TEL AVIV (Hurriyet)–Israeli Prime Minister Benjamin Netanyahu Monday told the members of the Knesset’s Foreign Affairs and Defense Committee that Israel is interested in direct talks with Syria over Turkish mediated negotiations, adding that his government would prefer Paris over Ankara in a situation in which a mediator is required, reported the Israeli Web site ynetnews.com.
“I spoke with [French President Nicolas] Sarkozy,” said Netanyahu. “Sarkozy mentioned the Turkish mediation that the Syrians propose and I responded to him, saying we are interested in direct negotiations, and if we are talking about a mediator – I prefer you.”
Netanyahu also addressed the tense Israel-Turkey relations and Ben-Eliezer’s recent visit to Ankara, saying, “His visit led to moderation and closer ties with them.”
The announcement came hours after Israeli Deputy Foreign Minister Danny Ayalon said late Sunday that Israel values Turkey’s mediation efforts yet wants direct negotiations with Syria.
Despite harsh statements exchanged between Turkey and Israel, the two countries’ bilateral relations will continue and strengthen due to a natural alliance, said Deputy Foreign Minister Danny Ayalon.
The Israeli minister met a group of journalists and other opinion leaders in Tel Aviv within the framework of a visit organized by the American Jewish Committee. One of the messages given by Ayalon was that Turkey should not let its bilateral relations be affected by Syria or Palestine.
“There have been mediation efforts by the United States and France. They failed too, but this did not affect our bilateral ties,” said Ayalon, who previously served as the Israeli ambassador to Washington.
Israeli–Syrian indirect negotiations under Turkish mediation came to a halt last year when Israel started to bomb Gaza, a move openly criticized by the Turkish government. Turkish Prime Minister Recep Tayyip Erdogan accused the Israeli president at a world forum early this year of knowing how to kill civilians.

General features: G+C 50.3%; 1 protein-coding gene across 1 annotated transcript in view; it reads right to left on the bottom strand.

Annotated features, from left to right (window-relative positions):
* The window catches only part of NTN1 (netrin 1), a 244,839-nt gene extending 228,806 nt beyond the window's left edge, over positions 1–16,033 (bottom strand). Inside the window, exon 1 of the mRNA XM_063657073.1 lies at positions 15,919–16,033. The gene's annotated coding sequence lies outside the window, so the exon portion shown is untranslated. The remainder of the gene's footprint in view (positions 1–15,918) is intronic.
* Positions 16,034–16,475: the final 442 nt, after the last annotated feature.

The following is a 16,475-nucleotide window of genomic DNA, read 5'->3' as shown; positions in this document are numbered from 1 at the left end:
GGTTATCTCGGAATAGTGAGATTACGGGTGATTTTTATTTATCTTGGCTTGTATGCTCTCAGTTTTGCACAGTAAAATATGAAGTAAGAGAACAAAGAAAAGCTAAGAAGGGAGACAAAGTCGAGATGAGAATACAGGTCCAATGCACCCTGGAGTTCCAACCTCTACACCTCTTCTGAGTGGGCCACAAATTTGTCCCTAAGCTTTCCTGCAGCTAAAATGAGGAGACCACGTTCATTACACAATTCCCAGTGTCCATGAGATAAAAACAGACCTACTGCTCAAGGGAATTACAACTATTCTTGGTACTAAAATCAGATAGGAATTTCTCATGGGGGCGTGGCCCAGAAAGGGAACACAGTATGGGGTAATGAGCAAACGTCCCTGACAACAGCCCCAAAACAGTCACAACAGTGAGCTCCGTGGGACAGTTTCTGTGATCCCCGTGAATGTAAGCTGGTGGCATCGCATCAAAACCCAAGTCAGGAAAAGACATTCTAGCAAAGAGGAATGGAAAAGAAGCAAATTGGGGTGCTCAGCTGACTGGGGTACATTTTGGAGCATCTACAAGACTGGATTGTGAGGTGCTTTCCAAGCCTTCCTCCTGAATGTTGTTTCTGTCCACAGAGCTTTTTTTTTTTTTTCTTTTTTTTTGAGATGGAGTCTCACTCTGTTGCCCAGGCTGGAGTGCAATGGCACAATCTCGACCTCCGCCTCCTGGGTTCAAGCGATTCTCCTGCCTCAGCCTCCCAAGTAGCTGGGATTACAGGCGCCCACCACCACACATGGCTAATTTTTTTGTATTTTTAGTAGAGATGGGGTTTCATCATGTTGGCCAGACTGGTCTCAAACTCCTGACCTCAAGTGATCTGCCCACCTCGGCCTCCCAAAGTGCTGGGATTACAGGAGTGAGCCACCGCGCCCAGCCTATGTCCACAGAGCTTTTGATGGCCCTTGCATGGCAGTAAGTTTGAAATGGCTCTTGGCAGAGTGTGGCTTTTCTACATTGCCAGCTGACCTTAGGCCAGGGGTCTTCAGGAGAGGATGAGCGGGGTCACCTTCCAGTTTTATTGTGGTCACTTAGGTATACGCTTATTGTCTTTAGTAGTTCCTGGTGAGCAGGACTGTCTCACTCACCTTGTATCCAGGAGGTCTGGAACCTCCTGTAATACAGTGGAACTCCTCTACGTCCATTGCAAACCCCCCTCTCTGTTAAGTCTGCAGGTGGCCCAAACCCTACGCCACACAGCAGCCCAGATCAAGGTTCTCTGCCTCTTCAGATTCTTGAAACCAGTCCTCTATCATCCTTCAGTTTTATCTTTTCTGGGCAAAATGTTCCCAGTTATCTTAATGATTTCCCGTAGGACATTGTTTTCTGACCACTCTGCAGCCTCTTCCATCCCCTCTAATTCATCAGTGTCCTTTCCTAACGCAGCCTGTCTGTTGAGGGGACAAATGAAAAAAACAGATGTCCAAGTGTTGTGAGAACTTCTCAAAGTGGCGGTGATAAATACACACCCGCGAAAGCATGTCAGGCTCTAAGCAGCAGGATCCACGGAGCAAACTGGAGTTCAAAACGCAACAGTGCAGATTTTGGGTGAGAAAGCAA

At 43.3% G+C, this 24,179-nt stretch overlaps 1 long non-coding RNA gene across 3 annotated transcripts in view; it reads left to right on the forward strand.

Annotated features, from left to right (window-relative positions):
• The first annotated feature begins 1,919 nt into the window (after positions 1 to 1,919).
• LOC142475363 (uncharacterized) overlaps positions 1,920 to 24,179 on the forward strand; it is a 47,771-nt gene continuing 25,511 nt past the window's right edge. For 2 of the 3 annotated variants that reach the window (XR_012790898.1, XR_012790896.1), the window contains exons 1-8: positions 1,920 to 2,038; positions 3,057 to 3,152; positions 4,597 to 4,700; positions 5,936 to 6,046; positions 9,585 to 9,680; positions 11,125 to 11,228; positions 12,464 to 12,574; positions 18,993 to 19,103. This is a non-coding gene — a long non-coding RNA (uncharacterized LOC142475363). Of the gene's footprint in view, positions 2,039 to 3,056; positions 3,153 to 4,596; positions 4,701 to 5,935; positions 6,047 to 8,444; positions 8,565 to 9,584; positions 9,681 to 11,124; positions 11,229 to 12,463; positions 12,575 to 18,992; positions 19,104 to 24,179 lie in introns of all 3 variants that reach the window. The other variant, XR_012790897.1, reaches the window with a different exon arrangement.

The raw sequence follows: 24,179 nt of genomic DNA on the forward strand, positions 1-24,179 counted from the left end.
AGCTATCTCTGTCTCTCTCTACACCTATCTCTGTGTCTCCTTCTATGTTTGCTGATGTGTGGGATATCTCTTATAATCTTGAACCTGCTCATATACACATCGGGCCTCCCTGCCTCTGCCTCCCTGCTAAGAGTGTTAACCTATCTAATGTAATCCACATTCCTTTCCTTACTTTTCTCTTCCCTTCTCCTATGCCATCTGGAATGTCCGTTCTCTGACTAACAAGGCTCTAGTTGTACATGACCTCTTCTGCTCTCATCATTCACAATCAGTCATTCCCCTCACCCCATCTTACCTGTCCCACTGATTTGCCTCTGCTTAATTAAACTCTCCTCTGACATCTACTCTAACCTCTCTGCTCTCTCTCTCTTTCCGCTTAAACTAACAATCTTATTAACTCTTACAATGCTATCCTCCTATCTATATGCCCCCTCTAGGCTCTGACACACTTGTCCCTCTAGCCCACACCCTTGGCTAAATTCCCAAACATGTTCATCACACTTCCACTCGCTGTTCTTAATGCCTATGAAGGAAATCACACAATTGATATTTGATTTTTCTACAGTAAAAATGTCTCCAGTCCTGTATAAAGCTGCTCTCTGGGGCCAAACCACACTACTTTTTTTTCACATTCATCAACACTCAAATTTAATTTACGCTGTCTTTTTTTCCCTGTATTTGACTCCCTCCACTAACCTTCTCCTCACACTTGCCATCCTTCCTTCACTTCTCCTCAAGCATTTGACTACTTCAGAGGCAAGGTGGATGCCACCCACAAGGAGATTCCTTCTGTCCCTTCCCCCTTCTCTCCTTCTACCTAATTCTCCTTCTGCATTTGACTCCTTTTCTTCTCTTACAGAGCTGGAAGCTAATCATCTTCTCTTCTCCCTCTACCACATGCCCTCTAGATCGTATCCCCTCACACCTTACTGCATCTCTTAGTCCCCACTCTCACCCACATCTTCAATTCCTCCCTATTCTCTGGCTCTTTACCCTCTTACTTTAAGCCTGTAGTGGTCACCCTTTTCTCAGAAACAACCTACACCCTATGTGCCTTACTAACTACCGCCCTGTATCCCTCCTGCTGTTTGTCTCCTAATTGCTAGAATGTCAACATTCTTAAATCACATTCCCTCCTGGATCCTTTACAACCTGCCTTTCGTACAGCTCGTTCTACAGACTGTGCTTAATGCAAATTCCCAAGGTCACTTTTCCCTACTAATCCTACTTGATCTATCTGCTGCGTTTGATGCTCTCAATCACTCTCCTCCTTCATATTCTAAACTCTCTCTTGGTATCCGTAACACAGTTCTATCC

The tension escalated when Turkey excluded Israel from an international military exercise for political reasons and allowed a TV series to air that was criticized by Israel for disseminating anti-Semitic sentiments.
In mid-November, Netanyahu said that Turkey could not be an impartial mediator in talks between Israel and Syria. Tensions were eased when Israeli Industry and Trade Minister Benjamin Ben-Eliezer visited Ankara in late November. Both sides are waiting for steps to be taken.
According to Ayalon, Israel never saw a problem with Turkey’s mediation efforts, although there were those who questioned the country’s impartiality. “When the rhetoric went high, we said it was not conducive to the perception of impartiality,” he said. “Some people questioned Turkey’s impartiality, but I think this is behind us.”
If there is progress in the future, Turkey will be the first to come to mind to help, added Ayalon.
This time, however, Israel wants direct negotiations with Syria, Ayalon said, blaming Syria for the failure of last year’s indirect talks. “The talks with Syria did not stop because of Israel or Turkey. They stopped because of Syrian intransigence,” he said.
For talks to restart, Ayalon said, Syria needs to show goodwill and stop supporting Hezbollah and Hamas: “We don’t fire at each other and talk at the same time.”
When he was reminded that Israel started bombing Gaza in the middle of talks with Syria, Ayalon said firing was continuing from Gaza to Israel. Turkey would not have tolerated bombs, he said, adding that Israel’s mistake was to start negotiations with Syria as it was supplying Hamas.
Identifying the operation in Gaza as an act of self-defense, Ayalon said, “This is not to say that Turkey cannot show solidarity with the suffering in Gaza.” The deputy foreign minister added that the operation had succeeded because rockets are no longer being fired from Gaza.
Repeating several times that Turkey should not give Syrians or Palestinians veto power over Turkish-Israeli relations, Ayalon said the two governments are looking to improve relations despite harsh rhetoric on both sides. The two countries’ undersecretaries of foreign ministry will meet in January, one of the first such meetings since the establishment of the new government in Israel in April.
Adding that the international community avoids going to Gaza, Ayalon was not clear, however, about high-level political contacts. Israel expects President Abdullah Gül to pay an official visit, while the Turkish side insists on first seeing an Israeli policy change in Gaza.